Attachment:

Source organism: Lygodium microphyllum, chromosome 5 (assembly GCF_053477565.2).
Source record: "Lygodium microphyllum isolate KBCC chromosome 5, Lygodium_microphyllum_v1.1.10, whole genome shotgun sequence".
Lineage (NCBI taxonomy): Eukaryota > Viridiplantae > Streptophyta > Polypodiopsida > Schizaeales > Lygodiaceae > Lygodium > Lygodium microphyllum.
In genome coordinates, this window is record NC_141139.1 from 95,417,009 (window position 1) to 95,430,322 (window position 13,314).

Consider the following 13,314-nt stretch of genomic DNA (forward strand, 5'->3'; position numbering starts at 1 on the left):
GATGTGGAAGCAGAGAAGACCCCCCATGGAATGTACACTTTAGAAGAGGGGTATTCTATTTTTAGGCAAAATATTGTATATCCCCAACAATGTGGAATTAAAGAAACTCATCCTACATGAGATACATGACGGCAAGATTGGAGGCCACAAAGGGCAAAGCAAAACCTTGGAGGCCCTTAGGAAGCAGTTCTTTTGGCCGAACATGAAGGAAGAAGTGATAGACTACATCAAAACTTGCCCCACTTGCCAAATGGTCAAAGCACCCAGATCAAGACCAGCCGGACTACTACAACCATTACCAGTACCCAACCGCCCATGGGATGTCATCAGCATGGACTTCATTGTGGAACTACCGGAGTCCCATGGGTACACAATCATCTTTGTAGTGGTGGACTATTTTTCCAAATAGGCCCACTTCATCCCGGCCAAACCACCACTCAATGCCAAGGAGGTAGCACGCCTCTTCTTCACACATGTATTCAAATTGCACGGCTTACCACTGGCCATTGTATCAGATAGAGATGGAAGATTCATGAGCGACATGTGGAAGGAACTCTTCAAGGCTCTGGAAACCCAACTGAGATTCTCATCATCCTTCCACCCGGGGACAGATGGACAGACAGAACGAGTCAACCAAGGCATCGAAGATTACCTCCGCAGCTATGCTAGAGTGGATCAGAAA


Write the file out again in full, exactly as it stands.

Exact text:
Source organism: Lygodium microphyllum, chromosome 5 (assembly GCF_053477565.2).
Source record: "Lygodium microphyllum isolate KBCC chromosome 5, Lygodium_microphyllum_v1.1.10, whole genome shotgun sequence".
Lineage (NCBI taxonomy): Eukaryota > Viridiplantae > Streptophyta > Polypodiopsida > Schizaeales > Lygodiaceae > Lygodium > Lygodium microphyllum.
In genome coordinates, this window is record NC_141139.1 from 95,417,009 (window position 1) to 95,430,322 (window position 13,314).

Consider the following 13,314-nt stretch of genomic DNA (forward strand, 5'->3'; position numbering starts at 1 on the left):
GATGTGGAAGCAGAGAAGACCCCCCATGGAATGTACACTTTAGAAGAGGGGTATTCTATTTTTAGGCAAAATATTGTATATCCCCAACAATGTGGAATTAAAGAAACTCATCCTACATGAGATACATGACGGCAAGATTGGAGGCCACAAAGGGCAAAGCAAAACCTTGGAGGCCCTTAGGAAGCAGTTCTTTTGGCCGAACATGAAGGAAGAAGTGATAGACTACATCAAAACTTGCCCCACTTGCCAAATGGTCAAAGCACCCAGATCAAGACCAGCCGGACTACTACAACCATTACCAGTACCCAACCGCCCATGGGATGTCATCAGCATGGACTTCATTGTGGAACTACCGGAGTCCCATGGGTACACAATCATCTTTGTAGTGGTGGACTATTTTTCCAAATAGGCCCACTTCATCCCGGCCAAACCACCACTCAATGCCAAGGAGGTAGCACGCCTCTTCTTCACACATGTATTCAAATTGCACGGCTTACCACTGGCCATTGTATCAGATAGAGATGGAAGATTCATGAGCGACATGTGGAAGGAACTCTTCAAGGCTCTGGAAACCCAACTGAGATTCTCATCATCCTTCCACCCGGGGACAGATGGACAGACAGAACGAGTCAACCAAGGCATCGAAGATTACCTCCGCAGCTATGCTAGAGTGGATCAGAAA